]. Briefly, our awareness-building and persuasion efforts sought to leverage three types of motivation, the first being normative motivation. People comply with regulations based on two related sets of normative considerations. One set comprises general moral principles, which include an individual’s sense of civic duty to obey laws and conform to general ideological values. A second set is more specific, and includes evaluation of rule appropriateness or value of a regulation. We measured these motivations using survey questions that captured campers’ feelings about the size of threat posed by invasive forest diseases and pests, the importance of stopping firewood movement, and whether limiting firewood movement makes sense and is the right thing to do. Knowing how campers perceived these issues could allow us to direct supplemental messaging to raise awareness of the threat and recruitment to address it. Messages such as “It’s not just EAB that moves in wood”, “Parks take this risk seriously, so should you when getting firewood for your property”, and “The wood industry takes quarantine precautions, do your part and not move firewood” were released to the public to bolster public perception of the value of not moving firewood. We also tailored education and outreach messaging to access social motivations for campers to follow firewood movement rules because: (1) people who are important to them think they should do so, (2) people who are important to them observe these rules themselves, and (3) they feel subjective pressure from people who are important to them to observe these rules. We addressed the third general motivation type, calculated motivation, by improving firewood supplies at state parks and forests in price, quality, convenience, and reliability (features that campers repeatedly told us were important to them) and by encouraging the provision of “certified-as-safe” firewood that campers could move freely throughout the state. A selective list of steps taken and their timing is provided in the appendix.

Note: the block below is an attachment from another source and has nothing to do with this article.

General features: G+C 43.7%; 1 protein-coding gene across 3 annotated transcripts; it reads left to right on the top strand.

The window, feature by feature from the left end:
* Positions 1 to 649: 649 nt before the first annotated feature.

3. Materials and Methods
All five surveys conducted during the 2006 to 2015 timeframe utilized mail questionnaires administered in three waves over eight to ten-week periods. Although email questionnaires were considered, getting stable email addresses proved a challenge, and the length and format of our questionnaires further complicated effective use of this approach. ReserveAmerica, Wisconsin’s state campground reservation agent, provided comprehensive lists of campers who had reserved one or more sites at a Wisconsin state park or forest during the just-completed camping year. Random samples of 800 names were selected from each of these lists; the surveys were conducted and data were collected, entered in a database, checked for accuracy and extreme values, and analyzed. Response rates are based on returns divided by questionnaires successfully delivered. The number of respondents and % response rate follow in parentheses for each survey year: 2006 (479, 62%), 2008 (495, 64%), 2010 (524, 69%), 2012 (450, 62%), and 2014 (468, 64%).